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Luke Melia

Scheduling One-on-Ones

Ed Gibbs muses about scheduling all his one-on-ones in a single day. He had previously been spreading them across two afternoons.

Like Ed, I also do weekly one-on-ones with each member of my team. In fact, Ed’s blog helped me decide to adopt this process. It has been an excellent way to support people on a personal level and address any issues early. I highly recommend it to every manager.

My one-on-one process has evolved in a different direction than Ed’s, though, so I thought I’d share it here. We’ve moved from 30 minute meetings to 15 minute meetings. Each meeting is scheduled either at the beginning or end of the day. This is mainly designed to 1) avoid interrupting war-room hours, 2) let me have my lunch hours free (lunch is the only time that doesn’t interfere with the team’s war-room hours).

Anyway, it works pretty well for us so far. I do six a week right now, and I generally pair with the person I one-on-one with immediately following (mornings) or preceding (afternoons) our meeting.

Do you have any nuggets or horror stories about one-on-ones?

RSS for everyone

“So what? I’m not a geek or high-tech kinda guy/gal. What can RSS do for me?”

I recently built a website for my friend John David Mann to promote his new book. About a year ago, I turned him on to RSS. He wrote a little something for his new site to explain RSS to his readers. He’s a fantastic writer, and I thought this piece might be useful to you to share with your non-geek friends who are missing out on the RSS phenomenon.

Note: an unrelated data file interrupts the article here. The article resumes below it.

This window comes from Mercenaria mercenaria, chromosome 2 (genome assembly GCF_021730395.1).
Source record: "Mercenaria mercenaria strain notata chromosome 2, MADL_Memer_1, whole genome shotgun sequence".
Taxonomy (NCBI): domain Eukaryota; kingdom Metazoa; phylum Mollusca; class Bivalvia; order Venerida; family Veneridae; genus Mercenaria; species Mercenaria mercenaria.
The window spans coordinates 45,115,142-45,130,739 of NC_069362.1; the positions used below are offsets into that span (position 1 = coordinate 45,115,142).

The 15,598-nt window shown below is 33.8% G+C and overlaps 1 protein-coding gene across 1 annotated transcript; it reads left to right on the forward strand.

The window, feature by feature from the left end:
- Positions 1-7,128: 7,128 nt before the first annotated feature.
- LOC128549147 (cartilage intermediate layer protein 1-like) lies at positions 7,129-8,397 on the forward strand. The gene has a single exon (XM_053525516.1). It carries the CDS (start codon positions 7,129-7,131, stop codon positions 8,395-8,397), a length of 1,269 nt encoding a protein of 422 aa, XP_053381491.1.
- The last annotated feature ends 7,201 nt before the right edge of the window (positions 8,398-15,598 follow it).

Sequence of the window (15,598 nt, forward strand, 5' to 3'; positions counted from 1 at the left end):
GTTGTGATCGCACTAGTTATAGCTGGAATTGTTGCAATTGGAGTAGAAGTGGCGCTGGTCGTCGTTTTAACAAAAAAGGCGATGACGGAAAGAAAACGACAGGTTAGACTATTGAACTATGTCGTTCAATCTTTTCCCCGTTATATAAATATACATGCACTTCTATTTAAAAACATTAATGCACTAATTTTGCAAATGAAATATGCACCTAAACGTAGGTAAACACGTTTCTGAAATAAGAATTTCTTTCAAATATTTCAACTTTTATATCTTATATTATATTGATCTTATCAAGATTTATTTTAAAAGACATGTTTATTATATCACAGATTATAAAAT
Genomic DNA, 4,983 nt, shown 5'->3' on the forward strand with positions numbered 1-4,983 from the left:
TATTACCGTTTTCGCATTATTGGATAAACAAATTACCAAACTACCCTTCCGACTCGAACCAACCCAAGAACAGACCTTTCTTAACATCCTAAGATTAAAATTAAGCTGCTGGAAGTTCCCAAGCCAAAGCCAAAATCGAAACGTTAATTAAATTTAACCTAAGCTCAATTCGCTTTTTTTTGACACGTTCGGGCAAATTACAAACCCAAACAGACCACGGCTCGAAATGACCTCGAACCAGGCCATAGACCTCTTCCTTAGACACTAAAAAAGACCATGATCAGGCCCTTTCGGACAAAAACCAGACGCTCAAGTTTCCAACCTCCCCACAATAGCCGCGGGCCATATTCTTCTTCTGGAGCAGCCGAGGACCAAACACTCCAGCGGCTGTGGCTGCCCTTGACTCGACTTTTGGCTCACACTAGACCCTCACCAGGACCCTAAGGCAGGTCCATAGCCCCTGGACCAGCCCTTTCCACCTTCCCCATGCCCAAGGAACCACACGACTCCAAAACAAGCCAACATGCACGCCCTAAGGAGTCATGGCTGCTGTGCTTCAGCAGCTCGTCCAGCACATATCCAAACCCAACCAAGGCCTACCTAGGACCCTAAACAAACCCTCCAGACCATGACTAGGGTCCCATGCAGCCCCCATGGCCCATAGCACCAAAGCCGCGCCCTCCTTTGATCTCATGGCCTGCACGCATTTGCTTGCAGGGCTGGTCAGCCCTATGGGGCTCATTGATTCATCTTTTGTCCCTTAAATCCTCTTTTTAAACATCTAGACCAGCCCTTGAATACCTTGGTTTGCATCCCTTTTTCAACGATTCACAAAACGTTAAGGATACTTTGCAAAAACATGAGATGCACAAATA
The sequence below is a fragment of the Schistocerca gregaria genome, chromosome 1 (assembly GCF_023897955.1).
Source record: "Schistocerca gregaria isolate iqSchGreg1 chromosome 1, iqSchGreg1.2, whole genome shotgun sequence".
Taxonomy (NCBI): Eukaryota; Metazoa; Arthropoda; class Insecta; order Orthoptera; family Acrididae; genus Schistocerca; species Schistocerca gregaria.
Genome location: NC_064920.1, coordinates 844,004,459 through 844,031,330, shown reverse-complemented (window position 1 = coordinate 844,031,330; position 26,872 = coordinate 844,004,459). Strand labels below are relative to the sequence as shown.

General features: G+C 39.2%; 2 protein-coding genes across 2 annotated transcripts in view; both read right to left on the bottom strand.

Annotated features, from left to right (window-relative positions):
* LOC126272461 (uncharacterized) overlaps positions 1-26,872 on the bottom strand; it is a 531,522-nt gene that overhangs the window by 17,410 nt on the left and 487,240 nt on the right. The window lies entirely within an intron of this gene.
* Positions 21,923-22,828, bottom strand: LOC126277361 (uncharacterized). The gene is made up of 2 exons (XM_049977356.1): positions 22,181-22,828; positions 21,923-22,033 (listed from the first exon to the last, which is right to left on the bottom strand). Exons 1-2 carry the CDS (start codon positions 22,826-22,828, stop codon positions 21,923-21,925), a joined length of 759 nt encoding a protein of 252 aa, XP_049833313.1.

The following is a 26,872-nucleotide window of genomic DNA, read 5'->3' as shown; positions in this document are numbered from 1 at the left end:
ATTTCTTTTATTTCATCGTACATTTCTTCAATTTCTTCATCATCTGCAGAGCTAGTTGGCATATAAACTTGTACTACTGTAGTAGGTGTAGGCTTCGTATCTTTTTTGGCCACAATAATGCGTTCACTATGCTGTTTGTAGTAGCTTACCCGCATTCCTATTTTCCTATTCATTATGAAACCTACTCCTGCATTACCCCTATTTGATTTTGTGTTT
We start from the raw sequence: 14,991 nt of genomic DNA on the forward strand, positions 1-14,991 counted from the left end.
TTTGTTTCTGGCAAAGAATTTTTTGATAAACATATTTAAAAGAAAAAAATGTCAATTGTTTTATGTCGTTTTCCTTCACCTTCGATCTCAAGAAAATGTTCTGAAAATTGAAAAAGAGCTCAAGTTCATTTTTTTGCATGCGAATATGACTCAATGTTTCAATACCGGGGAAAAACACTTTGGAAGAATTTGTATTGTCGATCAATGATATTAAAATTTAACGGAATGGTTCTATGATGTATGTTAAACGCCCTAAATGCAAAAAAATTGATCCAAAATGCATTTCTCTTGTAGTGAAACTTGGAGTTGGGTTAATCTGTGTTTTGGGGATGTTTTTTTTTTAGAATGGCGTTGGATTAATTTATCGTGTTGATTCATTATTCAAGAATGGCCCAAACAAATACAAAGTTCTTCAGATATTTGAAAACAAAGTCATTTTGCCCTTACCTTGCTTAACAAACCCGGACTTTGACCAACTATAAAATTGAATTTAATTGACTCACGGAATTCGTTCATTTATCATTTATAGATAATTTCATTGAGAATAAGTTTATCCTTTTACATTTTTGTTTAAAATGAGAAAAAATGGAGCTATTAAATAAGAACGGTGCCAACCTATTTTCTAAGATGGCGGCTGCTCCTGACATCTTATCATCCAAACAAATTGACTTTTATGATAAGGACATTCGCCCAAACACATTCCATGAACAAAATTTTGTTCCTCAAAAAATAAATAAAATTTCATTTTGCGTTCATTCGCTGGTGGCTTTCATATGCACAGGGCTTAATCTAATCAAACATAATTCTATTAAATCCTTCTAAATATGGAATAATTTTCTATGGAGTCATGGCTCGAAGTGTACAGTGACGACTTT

More than a catchy term

My colleague Wendy Friedlander has a great post on how “agile” is more than a catchy term:

Change is an absolute. Adapting to it is agile.

It is not an easy path, just a possibility for success.

I was reflecting on some similar ideas last night. We’re going through some growth (yes, I’m hiring if you’re interested), and while growth is exciting, there’s a lot of hard things about it, too. The challenge of finding the right people, reforming as a team, meeting increased needs and expectations, dealing with increased communication overhead. And that’s all on top of the ever-present challenge of shipping high-quality software.

There is no magic to agile that solves these problems. Instead, it gives you a fighting chance by creating a framework for reflection, communication, and continuous improvement. More important than that, though, is this: with a high-functioning agile team, you never face any problem alone. You’re tackling it with a group of talented people who you trust and who share your commitment to the team’s success.

LukeMelia.com created 1999. ··· Luke Melia created 1976. ··· Live With Passion!
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